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Analytical Research Foundations for the Next Generation Electric Grid



Electricity is the lifeblood of modern society, and the vast majority of people rely on obtaining electricity from large, interconnected power grids. However, the grid that was developed in the 20th century is no longer adequate to meet the needs of the 21st century. The next-generation electric grid must be flexible enough to accommodate intermittent renewable energy sources such as wind and solar, and it must be resilient enough to withstand disturbances caused by attacks or disasters. While present-day mathematical models can predict the behavior and interaction of hundreds of thousands of components—a capability that is needed daily to match power generation to demand and to keep utility-scale operations profitable—these models break down for larger, more complex systems. At the request of the Department of Energy (DOE), the National Academies undertook a study on the long-term critical research areas in the mathematical sciences that should be given priority in order to advance the analytic foundations needed to make the next-generation electric grid a reality. The report advises DOE to increase research in mathematical optimization and in dynamical system theory in order to more accurately model the next generation grid. It recommends improving data availability and usage through the creation of synthetic data and the development of open-source software. It also recommends that DOE broaden its coordination of research in its National Laboratories to include academic and industrial researchers and that it establish a National Electric Power Systems Research Center.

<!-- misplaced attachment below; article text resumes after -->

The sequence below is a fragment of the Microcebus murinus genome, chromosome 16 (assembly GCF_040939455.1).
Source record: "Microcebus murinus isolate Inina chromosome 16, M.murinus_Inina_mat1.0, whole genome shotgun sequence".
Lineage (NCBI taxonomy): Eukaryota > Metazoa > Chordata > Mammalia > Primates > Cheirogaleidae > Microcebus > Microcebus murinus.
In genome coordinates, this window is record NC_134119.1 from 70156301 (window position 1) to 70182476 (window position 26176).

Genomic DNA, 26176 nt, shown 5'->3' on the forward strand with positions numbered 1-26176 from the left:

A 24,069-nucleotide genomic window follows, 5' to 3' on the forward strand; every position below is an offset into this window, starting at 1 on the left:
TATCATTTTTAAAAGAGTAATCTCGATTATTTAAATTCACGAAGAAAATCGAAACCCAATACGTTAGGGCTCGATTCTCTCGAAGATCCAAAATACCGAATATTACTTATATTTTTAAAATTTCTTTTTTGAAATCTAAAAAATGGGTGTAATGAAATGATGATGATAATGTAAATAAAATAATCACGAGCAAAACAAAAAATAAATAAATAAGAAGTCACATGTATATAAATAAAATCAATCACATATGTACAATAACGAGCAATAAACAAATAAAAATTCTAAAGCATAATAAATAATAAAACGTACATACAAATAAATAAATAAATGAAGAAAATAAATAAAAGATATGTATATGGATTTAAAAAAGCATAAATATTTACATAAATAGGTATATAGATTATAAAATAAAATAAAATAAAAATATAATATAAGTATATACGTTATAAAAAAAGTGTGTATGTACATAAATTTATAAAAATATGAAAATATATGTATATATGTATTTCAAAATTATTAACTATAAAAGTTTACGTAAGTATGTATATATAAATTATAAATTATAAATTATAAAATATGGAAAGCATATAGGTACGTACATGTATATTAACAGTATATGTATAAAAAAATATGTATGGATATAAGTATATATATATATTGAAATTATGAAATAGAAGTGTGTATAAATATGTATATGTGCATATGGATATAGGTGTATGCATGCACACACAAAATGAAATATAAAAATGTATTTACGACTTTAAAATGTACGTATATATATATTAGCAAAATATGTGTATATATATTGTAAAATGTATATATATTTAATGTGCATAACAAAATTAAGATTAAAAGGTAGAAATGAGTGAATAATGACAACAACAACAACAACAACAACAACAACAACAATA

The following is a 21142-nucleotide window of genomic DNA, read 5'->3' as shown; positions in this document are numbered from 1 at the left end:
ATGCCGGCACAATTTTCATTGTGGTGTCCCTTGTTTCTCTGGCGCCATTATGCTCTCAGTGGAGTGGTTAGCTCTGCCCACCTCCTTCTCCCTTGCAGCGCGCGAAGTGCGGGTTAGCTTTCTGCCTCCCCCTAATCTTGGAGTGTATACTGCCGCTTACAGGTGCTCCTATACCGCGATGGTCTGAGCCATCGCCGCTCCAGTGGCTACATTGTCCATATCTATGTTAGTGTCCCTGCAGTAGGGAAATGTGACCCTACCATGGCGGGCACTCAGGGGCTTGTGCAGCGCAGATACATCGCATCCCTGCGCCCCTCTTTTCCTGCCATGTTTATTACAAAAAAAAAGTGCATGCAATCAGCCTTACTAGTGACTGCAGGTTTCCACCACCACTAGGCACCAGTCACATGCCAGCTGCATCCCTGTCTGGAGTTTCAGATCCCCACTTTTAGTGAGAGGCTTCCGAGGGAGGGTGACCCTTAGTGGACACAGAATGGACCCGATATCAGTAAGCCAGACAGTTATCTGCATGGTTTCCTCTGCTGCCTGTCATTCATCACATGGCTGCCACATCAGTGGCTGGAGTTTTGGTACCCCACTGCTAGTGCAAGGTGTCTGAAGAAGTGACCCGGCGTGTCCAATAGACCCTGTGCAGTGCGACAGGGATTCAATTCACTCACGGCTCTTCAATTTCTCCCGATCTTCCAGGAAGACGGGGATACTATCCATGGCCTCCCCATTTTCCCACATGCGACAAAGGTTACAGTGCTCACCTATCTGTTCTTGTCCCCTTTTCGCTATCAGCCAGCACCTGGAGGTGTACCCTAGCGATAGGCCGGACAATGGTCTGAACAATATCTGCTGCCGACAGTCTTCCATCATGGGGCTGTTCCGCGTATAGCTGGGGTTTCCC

Download the full report

Download the report highlights (4-page summary)



To gather input for the study committee, the National Academies organized a workshop to bring together experts and stakeholders from across disciplines to identify critical areas of mathematical and computational research that must be addressed for the next-generation electric transmission and distribution system.


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Committee Members

JOHN GUCKENHEIMER, Cornell University, Co-Chair

THOMAS J. OVERBYE, University of Illinois, Urbana-Champaign, Co-Chair

DANIEL BIENSTOCK, Columbia University

ANJAN BOSE, Washington State University

TERRY BOSTON, PJM Interconnection, LLC

JEFFERY DAGLE, Pacific Northwest National Laboratory

MARIJA D. ILIC, Carnegie Mellon University

CHRISTOPHER K. JONES, University of North Carolina, Chapel Hill

FRANK P. KELLY, University of Cambridge

YANNIS G. KEVREKIDIS, Princeton University

RALPH D. MASIELLO, Quanta Technologies

JUAN C. MEZA, University of California, Merced

CYNTHIA RUDIN, Massachusetts Institute of Technology

ROBERT J. THOMAS, Cornell University

MARGARET H. WRIGHT, New York University